What is the strength and hardness of microcement?
On what supports can microcemet be applied?
Microcement can be applied to almost any type of support: cement mortar, self-levelling, terrazzo, marble, tile, plasterboard-Pladur or plaster, on both vertical and horizontal surfaces in interior and exterior spaces.
Never apply on natural wood or supports made of various sections which will distend differently.
The support must be consolidated and stable.
The surface must be dry and free of dust or grease.
The planimetry of the support will determine the final result.
Can microcement be applied to a radiant floor?
Yes, but before applying it, a heating protocol must be carried out in order to avoid the possibility that expansion, produced by the temperature changes in the floor, will crack the microcement itself.
Is microcement waterproof?
Microcement in itself is not impermeable. The use of a sealer as a final coating, which will ensure a water-proof capability is absolutely essential. Therefor microcement may be applied to sinks, bathtubs or wet areas, but the surface must always be sealed with either Topsealer DSV (solvent-based polyurethane), or with Topsealer WT (water-based polyurethane) to ensure its impermeability.
Is microcement non-slip?
Yes, depending on the type of microcement used and the texture achieved, any type of non-slip surface is obtainable.
What are the differences between microcement and polished cement?
Although the aesthetic finish may appear similar, it is not the same.
With microcement one obtains greater advantages:
- Faster and easier application.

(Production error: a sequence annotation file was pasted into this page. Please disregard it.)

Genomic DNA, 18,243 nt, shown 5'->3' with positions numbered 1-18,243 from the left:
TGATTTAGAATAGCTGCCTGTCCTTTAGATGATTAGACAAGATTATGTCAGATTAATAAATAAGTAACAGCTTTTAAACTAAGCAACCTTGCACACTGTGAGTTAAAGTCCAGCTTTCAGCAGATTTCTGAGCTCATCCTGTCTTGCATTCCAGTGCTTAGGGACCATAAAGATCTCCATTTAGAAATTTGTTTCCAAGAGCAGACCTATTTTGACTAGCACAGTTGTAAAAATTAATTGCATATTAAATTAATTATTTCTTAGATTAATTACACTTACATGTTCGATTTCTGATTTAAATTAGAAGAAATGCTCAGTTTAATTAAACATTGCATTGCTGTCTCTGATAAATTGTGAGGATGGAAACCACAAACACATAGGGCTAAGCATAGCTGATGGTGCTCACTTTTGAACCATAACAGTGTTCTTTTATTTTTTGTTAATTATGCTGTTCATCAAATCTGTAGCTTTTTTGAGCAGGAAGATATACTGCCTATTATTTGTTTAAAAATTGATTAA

- No additional machinery or heavy tools required for its application.
- Less work. Less time. Lower Cost.
- Light and thus avoids structural load difficulties.
- For use in any room, not just on ground floors and basements.
- No joints involved, so no fissures appear following the drying process.
- Application possible on both vertical and horizontal surfaces.
The differences between Microcement and polished cement (fused concrete) for pavements, in terms of components:
It is necessary to differentiate between cement, cement mortar, and concrete. Cement is a component of both mortar and concrete that acts as a binder. The mortar is obtained by mixing sand plus water with the cement, while concrete is a cement mortar to which gravel is added.
Although they are all solutions to create pavements, in the case of Microcement the surface is seamless and continuous, while in the case of polished cement, printed concrete or loose concrete the surface is discontinuous (requiring expansion joints).
Both polished concrete and printed concrete, such as darbied concrete, consist of a reinforced concrete slab to which a surface treatment is applied to achieve the final finish. They are discontinuous pavement solutions, formed by adjoining slabs requiring expansion joints to avoid cracking.
MICROCEMENT is a mortar whose granulometry of aggregates is relatively fine, it may be applied to both walls and floors, it has an approximate thickness of between 2 and 3 mm, requires no joints and does not crack. It adheres very well to any material and is applied by a steel or rubber trowel.
How long does renovation take?
An application of Microcement can be carried out over a period of between three to five days. To walk over the surface, one would normally have to wait a week.
Is it necessary to plane the doors?
No, it is not necessary. The microcement application creates an additional 1 to 3 mm of thickness over the surface. Usually the clearance with which the doors are placed is 5 mm from the ground, hence there is sufficient room and the doors require no planing.
How are mimcrocement surfaces cleaned?
To ensure the long and durable life of our microcements, we recommend the use of water and neutral soaps.
Lower Shockerwick Lodge